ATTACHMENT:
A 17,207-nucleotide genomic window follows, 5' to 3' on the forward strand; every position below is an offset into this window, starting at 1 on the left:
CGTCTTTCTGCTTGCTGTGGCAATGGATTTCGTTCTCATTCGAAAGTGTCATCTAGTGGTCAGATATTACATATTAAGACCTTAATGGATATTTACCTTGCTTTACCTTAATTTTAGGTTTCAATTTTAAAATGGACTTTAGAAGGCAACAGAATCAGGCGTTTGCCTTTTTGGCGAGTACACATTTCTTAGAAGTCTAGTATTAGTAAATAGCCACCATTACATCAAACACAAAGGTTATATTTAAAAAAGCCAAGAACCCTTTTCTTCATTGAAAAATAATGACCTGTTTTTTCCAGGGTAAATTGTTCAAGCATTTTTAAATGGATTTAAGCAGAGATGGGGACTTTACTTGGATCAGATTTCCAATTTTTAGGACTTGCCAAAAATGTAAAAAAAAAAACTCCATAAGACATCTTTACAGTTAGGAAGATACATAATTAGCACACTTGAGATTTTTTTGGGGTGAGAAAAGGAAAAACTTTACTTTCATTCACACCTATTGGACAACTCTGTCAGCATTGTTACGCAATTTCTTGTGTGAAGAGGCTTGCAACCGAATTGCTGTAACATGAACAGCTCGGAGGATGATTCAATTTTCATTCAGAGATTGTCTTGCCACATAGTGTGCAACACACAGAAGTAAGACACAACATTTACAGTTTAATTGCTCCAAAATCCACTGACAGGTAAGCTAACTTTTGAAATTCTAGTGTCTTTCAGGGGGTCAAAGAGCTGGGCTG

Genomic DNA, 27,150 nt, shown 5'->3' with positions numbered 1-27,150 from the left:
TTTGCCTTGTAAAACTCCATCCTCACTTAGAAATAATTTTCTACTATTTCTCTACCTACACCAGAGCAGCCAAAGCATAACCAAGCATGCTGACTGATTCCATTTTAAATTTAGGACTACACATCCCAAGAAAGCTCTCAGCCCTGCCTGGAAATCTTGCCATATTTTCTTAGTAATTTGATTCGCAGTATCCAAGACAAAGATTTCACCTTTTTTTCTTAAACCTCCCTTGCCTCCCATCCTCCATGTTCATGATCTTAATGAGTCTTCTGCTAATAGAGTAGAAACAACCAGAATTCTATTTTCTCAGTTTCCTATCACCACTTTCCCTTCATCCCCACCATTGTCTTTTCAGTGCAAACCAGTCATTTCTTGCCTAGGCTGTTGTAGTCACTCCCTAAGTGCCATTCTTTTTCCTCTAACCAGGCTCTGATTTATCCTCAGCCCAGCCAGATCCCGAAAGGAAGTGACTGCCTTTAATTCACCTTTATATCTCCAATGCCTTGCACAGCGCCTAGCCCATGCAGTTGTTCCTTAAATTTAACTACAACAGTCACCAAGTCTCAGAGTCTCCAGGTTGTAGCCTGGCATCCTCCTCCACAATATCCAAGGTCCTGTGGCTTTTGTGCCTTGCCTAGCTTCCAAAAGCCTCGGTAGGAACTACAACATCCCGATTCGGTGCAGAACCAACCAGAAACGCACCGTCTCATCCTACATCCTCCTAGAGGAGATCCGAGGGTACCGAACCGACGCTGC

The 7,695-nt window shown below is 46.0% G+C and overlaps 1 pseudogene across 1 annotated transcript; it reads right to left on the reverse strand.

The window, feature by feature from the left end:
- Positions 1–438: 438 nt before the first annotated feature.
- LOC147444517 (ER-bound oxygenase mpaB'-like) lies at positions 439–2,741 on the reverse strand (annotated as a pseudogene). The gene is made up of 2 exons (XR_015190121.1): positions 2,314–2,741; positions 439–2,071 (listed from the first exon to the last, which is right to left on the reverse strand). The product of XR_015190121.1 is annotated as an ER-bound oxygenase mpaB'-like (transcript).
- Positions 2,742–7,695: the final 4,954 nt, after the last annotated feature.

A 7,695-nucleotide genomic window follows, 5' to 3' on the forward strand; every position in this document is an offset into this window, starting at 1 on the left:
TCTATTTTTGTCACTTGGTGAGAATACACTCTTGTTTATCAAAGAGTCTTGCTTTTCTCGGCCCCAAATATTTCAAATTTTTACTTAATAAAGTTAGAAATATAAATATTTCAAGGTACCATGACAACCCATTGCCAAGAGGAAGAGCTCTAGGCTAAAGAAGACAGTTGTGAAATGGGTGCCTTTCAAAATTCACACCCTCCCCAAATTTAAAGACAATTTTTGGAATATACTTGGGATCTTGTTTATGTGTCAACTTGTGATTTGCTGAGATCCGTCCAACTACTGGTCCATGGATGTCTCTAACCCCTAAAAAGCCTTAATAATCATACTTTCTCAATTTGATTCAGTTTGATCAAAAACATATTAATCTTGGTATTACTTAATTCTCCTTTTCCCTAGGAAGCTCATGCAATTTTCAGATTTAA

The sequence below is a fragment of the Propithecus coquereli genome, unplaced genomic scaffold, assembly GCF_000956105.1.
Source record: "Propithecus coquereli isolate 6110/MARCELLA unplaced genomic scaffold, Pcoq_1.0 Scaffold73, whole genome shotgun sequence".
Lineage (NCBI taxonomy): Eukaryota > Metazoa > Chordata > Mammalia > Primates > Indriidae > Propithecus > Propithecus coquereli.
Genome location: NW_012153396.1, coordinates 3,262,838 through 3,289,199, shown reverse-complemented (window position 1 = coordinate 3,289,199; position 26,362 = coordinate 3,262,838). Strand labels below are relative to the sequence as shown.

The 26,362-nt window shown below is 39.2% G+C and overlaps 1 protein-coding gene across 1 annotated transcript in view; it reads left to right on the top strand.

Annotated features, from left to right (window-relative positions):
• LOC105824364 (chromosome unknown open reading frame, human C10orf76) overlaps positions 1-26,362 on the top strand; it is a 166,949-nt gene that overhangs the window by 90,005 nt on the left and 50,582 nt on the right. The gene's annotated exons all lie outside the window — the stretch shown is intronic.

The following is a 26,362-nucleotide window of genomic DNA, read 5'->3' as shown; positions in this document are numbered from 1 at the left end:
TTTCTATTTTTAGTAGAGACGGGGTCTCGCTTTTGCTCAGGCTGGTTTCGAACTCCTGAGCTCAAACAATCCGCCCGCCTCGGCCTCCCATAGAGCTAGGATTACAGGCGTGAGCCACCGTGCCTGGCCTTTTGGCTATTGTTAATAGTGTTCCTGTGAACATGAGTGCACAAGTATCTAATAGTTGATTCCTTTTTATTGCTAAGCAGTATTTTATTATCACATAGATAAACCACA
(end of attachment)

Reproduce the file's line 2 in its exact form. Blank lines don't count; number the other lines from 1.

CGTCTTTCTGCTTGCTGTGGCAATGGATTTCGTTCTCATTCGAAAGTGTCATCTAGTGGTCAGATATTACATATTAAGACCTTAATGGATATTTACCTTGCTTTACCTTAATTTTAGGTTTCAATTTTAAAATGGACTTTAGAAGGCAACAGAATCAGGCGTTTGCCTTTTTGGCGAGTACACATTTCTTAGAAGTCTAGTATTAGTAAATAGCCACCATTACATCAAACACAAAGGTTATATTTAAAAAAGCCAAGAACCCTTTTCTTCATTGAAAAATAATGACCTGTTTTTTCCAGGGTAAATTGTTCAAGCATTTTTAAATGGATTTAAGCAGAGATGGGGACTTTACTTGGATCAGATTTCCAATTTTTAGGACTTGCCAAAAATGTAAAAAAAAAAACTCCATAAGACATCTTTACAGTTAGGAAGATACATAATTAGCACACTTGAGATTTTTTTGGGGTGAGAAAAGGAAAAACTTTACTTTCATTCACACCTATTGGACAACTCTGTCAGCATTGTTACGCAATTTCTTGTGTGAAGAGGCTTGCAACCGAATTGCTGTAACATGAACAGCTCGGAGGATGATTCAATTTTCATTCAGAGATTGTCTTGCCACATAGTGTGCAACACACAGAAGTAAGACACAACATTTACAGTTTAATTGCTCCAAAATCCACTGACAGGTAAGCTAACTTTTGAAATTCTAGTGTCTTTCAGGGGGTCAAAGAGCTGGGCTG